EDIT: The original article author, Rob Ousbey, has popped up on various social media sites to remind everyone to use this tool/knowledge responsibly. I agree. Please be responsible.
Not too long ago I came across an article on Hacker News called “The cold emails that got me meetings at Twitter, LinkedIn and GitHub”. It’s by a woman named Iris Shoor who is a co-founder of a startup called Takipi. In the article she describes how she used a certain technique originally presented here to obtain access to the emails of decision makers at tech companies and cold email them to glean meetings which resulted in sales of her product. Both of the articles are engaging reads and I highly recommend them, especially if you are interested in “growth hacking”, or “sales and marketing” if you insist on using boring non-buzzwords.
How Does It Work?
In the original “How To Find Almost Anyone’s Email Address” article, Rob Ousbey presents a Google Doc spreadsheet that will generate a large number of possible emails for someone based on their name and the domain name of the company they work for. Go ahead, try it out. Many peoples’ emails are something along the lines of [firstname].[lastname]@[company].com, so there’s a high likelihood that their email will be in the list of generated possibilities.
Then, users are encouraged to exhaustively test each possibility in their Gmail account using the Rapportive Chrome extension until they come across a ‘hit’ (although a little bit of creative Googling will sometimes yield the desired result for you in less time).
When trying this out for the first time on a recruiter I was interested in contacting, I found myself clicking the generated permutations in succession with a looming disbelief that this trick would actually work. Then, suddenly, Rapportive lit up with their portrait and social media info and I felt a funny buzzing sensation in my head as the possibilities swirled around in it.
However, doing it this way was exhausting and tedious, as it required a lot of focus and time. My programmer instincts revved up and I became convinced that I could automate the process.
I won’t be publishing my full source code because this has so much potential for abuse, but I will talk a little bit here about how I accomplished automating this. I chose to reach for my old friend Python to write the script to automate this process. I wanted to get things done quickly and easily and Python proved to be a great boon here, even providing the excellent
argparse module to make the script much more usable from the command line.
First, I got an example cURL request using Chrome’s handy developer tools.
Then, I called the “secret” Rapportive API using
pycurl. There’s a few fields that can be used to identify whether a response has come back for the suggested user, and we use that to determine whether the user, and consequently their email address, has been found. We also check it against the returned full name to ensure that we haven’t gotten back a false positive (for example, Rapportive may return something for “[email protected]”, but it may not be the Larry we are looking for). Outputting all of the emails we try to the terminal, we color the bunk addresses red, the “false positive” emails yellow, and the successful return results green. Like good Internet citizens, we wait for a specified interval in between calls to the Rapportive server (2 seconds in the demo at the top of this page). Upon finding the email for the person we’re looking for, the program exits.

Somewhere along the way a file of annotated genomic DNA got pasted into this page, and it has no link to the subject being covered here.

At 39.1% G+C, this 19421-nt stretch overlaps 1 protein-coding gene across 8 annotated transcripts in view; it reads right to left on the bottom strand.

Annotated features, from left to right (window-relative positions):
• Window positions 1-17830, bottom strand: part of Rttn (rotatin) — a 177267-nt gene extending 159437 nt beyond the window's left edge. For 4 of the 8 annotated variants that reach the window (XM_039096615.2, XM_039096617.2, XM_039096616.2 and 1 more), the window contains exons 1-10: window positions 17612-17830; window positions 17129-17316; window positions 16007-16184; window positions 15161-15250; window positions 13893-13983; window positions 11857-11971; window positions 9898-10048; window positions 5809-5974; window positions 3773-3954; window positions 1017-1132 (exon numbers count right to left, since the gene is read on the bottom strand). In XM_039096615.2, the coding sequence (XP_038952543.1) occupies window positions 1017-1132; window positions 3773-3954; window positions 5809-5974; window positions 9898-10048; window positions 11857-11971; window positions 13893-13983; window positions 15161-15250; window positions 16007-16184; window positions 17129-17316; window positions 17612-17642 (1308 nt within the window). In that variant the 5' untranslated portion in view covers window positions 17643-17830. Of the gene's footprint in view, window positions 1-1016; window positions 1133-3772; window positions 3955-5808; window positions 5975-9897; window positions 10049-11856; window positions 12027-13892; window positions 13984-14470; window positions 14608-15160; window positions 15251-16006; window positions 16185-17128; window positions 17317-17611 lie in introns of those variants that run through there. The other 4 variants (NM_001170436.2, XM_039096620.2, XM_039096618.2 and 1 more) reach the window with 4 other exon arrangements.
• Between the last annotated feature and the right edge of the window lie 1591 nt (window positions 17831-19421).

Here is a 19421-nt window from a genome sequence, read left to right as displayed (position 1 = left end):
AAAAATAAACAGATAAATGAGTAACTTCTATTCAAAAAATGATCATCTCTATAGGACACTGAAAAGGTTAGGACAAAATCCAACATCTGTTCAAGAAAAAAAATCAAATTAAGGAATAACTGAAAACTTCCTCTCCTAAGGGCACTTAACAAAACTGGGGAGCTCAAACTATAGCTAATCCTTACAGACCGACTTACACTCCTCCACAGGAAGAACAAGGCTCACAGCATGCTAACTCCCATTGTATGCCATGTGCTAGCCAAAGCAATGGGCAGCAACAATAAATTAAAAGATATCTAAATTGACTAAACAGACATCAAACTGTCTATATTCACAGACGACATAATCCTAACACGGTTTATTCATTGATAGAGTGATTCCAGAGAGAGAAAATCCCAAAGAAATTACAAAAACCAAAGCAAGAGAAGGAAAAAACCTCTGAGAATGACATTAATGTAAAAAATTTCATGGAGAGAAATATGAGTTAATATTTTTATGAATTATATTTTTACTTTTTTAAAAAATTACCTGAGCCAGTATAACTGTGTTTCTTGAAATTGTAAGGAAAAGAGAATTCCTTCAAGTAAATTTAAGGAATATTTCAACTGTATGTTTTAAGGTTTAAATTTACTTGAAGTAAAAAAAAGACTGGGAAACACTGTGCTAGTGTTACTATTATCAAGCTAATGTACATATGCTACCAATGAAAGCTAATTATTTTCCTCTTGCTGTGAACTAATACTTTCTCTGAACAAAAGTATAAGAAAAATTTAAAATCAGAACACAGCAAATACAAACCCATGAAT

The Rapportive API is surprisingly flexible on what you send it as far as HTTP headers goes, seeming to rely mostly on the
X-Session-Token header for user authentication.
The main loop in Python looks like this:
if __name__ == '__main__': args = argument_handler.handle_args() rap_client = RapportiveClient(args.name, verbose=args.verbose) permutator = Permutator(args.name, args.domain) permutations = permutator.get_permutations() for permutation in permutations: output = permutation rap_client.perform(permutation) if args.should_color: output = colorer.color(permutation, rap_client) if not args.quiet: print output if rap_client.was_user_found() and rap_client.name_match(): sys.exit(0) else: if rap_client.was_user_found(): print output sys.exit(0) time.sleep(args.wait_interval)
Rapportive is a subsidiary of LinkedIn and LinkedIn has been catching a lot of heat lately for everything from their iOS MITM hack to their notorious password breach. They’re a popular company to love to hate. However, I think their tools have as much potential for cool stuff as they do for abuse. Honestly, I’m surprised that the trick described in this article is not more well-known. I haven’t cold emailed anyone whose address I have obtained this way, but if I needed to do so I’d be very pleased to have this tool at my disposal.
Cheers and I’ll see you next week.